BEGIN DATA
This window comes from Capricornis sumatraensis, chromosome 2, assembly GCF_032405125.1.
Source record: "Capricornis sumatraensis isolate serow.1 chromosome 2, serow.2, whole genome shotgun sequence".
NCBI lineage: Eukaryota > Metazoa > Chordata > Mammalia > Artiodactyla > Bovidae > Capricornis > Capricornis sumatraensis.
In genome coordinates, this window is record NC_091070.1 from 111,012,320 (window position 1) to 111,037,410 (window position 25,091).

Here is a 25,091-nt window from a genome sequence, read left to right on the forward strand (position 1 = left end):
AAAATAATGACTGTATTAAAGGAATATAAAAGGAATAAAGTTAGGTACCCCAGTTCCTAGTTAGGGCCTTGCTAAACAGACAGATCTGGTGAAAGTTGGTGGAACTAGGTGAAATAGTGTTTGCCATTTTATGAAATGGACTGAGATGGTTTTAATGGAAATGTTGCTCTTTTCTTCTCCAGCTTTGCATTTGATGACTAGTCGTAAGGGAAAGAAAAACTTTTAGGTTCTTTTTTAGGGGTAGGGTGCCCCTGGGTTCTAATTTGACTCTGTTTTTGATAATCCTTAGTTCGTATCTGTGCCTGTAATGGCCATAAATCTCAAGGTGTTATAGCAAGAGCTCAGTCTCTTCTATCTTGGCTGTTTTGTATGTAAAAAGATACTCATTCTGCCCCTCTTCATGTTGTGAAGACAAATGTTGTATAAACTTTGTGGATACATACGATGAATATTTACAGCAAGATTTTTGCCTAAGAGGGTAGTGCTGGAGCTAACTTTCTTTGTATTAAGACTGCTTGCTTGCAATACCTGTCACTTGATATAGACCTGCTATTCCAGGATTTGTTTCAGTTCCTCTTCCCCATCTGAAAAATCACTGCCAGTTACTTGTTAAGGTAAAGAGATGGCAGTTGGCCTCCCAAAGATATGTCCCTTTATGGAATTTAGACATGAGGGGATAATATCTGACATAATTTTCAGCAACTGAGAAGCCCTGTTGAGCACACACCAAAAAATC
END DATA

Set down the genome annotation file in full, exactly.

This window comes from Capricornis sumatraensis, chromosome 2, assembly GCF_032405125.1.
Source record: "Capricornis sumatraensis isolate serow.1 chromosome 2, serow.2, whole genome shotgun sequence".
NCBI lineage: Eukaryota > Metazoa > Chordata > Mammalia > Artiodactyla > Bovidae > Capricornis > Capricornis sumatraensis.
In genome coordinates, this window is record NC_091070.1 from 111,012,320 (window position 1) to 111,037,410 (window position 25,091).

Here is a 25,091-nt window from a genome sequence, read left to right on the forward strand (position 1 = left end):
AAAATAATGACTGTATTAAAGGAATATAAAAGGAATAAAGTTAGGTACCCCAGTTCCTAGTTAGGGCCTTGCTAAACAGACAGATCTGGTGAAAGTTGGTGGAACTAGGTGAAATAGTGTTTGCCATTTTATGAAATGGACTGAGATGGTTTTAATGGAAATGTTGCTCTTTTCTTCTCCAGCTTTGCATTTGATGACTAGTCGTAAGGGAAAGAAAAACTTTTAGGTTCTTTTTTAGGGGTAGGGTGCCCCTGGGTTCTAATTTGACTCTGTTTTTGATAATCCTTAGTTCGTATCTGTGCCTGTAATGGCCATAAATCTCAAGGTGTTATAGCAAGAGCTCAGTCTCTTCTATCTTGGCTGTTTTGTATGTAAAAAGATACTCATTCTGCCCCTCTTCATGTTGTGAAGACAAATGTTGTATAAACTTTGTGGATACATACGATGAATATTTACAGCAAGATTTTTGCCTAAGAGGGTAGTGCTGGAGCTAACTTTCTTTGTATTAAGACTGCTTGCTTGCAATACCTGTCACTTGATATAGACCTGCTATTCCAGGATTTGTTTCAGTTCCTCTTCCCCATCTGAAAAATCACTGCCAGTTACTTGTTAAGGTAAAGAGATGGCAGTTGGCCTCCCAAAGATATGTCCCTTTATGGAATTTAGACATGAGGGGATAATATCTGACATAATTTTCAGCAACTGAGAAGCCCTGTTGAGCACACACCAAAAAATC